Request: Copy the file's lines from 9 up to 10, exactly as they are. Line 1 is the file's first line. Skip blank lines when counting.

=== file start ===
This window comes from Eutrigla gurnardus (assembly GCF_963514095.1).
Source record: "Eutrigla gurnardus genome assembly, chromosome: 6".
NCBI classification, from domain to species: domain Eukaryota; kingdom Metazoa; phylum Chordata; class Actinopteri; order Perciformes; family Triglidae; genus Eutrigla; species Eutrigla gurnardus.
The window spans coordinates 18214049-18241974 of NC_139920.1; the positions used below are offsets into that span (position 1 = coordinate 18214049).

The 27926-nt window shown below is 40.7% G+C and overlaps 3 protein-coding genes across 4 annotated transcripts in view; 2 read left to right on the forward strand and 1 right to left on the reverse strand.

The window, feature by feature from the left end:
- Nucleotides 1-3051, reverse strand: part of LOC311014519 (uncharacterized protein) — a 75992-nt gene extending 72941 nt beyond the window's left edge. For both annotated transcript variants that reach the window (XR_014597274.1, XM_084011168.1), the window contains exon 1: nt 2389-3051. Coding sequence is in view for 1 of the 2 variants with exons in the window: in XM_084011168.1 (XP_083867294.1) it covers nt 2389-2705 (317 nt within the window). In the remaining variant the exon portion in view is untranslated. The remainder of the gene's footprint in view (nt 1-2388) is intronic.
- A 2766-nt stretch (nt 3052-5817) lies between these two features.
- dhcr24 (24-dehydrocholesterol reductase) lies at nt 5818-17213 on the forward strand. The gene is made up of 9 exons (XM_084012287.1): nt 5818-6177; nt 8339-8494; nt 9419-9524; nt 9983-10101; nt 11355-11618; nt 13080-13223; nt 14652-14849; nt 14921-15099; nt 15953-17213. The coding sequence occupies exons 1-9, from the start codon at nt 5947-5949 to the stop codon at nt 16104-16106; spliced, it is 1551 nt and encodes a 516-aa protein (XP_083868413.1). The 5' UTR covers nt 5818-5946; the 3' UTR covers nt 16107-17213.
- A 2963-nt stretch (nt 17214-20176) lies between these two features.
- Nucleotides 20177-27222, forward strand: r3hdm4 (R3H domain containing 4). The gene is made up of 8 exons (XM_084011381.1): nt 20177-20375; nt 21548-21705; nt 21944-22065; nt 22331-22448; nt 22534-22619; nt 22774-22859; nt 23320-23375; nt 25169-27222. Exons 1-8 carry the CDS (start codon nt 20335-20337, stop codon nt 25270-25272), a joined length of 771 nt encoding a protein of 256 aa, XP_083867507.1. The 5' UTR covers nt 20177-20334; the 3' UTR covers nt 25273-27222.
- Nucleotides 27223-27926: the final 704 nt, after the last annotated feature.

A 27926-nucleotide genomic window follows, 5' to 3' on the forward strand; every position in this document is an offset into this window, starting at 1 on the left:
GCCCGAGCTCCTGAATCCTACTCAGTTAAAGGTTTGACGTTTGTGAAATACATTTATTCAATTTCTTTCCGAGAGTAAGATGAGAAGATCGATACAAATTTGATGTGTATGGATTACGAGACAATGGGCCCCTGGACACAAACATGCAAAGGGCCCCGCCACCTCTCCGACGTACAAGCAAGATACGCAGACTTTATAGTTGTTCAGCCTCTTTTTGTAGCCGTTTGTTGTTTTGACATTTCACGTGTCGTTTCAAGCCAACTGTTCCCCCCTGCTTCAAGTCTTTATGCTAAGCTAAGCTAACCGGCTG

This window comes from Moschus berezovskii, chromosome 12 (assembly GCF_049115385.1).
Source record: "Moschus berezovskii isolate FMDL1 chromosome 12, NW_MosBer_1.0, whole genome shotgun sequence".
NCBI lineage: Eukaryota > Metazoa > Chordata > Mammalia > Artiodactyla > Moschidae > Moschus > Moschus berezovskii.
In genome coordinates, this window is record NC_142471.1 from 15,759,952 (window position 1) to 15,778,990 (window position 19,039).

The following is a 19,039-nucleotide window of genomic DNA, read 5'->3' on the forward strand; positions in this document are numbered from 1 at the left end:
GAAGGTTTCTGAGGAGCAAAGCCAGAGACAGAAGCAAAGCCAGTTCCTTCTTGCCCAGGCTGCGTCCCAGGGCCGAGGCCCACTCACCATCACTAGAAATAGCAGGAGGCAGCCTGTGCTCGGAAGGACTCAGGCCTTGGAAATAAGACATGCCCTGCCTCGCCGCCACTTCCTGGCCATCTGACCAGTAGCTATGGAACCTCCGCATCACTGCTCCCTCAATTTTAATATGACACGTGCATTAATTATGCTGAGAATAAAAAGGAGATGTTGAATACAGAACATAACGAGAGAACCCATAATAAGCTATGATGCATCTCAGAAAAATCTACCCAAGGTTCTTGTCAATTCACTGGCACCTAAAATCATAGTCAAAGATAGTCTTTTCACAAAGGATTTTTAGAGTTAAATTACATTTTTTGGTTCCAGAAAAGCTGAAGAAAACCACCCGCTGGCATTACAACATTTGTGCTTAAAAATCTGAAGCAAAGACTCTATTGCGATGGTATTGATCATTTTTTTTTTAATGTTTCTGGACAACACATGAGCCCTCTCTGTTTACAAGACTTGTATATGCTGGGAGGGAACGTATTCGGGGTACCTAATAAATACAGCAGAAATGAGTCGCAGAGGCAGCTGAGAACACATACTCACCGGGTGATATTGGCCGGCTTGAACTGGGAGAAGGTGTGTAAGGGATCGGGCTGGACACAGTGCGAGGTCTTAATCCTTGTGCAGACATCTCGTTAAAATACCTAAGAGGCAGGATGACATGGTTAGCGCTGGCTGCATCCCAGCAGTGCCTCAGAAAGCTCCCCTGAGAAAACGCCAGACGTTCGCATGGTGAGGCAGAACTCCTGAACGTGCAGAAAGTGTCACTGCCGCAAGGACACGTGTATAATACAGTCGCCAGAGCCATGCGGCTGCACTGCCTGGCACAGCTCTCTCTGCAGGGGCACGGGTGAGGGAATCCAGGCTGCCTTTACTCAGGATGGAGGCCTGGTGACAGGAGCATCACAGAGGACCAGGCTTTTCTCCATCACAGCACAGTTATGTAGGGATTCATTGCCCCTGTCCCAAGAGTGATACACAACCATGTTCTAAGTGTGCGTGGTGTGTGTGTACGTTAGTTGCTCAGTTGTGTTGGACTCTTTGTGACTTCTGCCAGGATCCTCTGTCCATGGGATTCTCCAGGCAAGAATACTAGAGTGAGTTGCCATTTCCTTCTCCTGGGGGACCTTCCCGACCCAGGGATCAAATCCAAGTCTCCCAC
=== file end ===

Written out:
- dhcr24 (24-dehydrocholesterol reductase) lies at nt 5818-17213 on the forward strand. The gene is made up of 9 exons (XM_084012287.1): nt 5818-6177; nt 8339-8494; nt 9419-9524; nt 9983-10101; nt 11355-11618; nt 13080-13223; nt 14652-14849; nt 14921-15099; nt 15953-17213. The coding sequence occupies exons 1-9, from the start codon at nt 5947-5949 to the stop codon at nt 16104-16106; spliced, it is 1551 nt and encodes a 516-aa protein (XP_083868413.1). The 5' UTR covers nt 5818-5946; the 3' UTR covers nt 16107-17213.
- A 2963-nt stretch (nt 17214-20176) lies between these two features.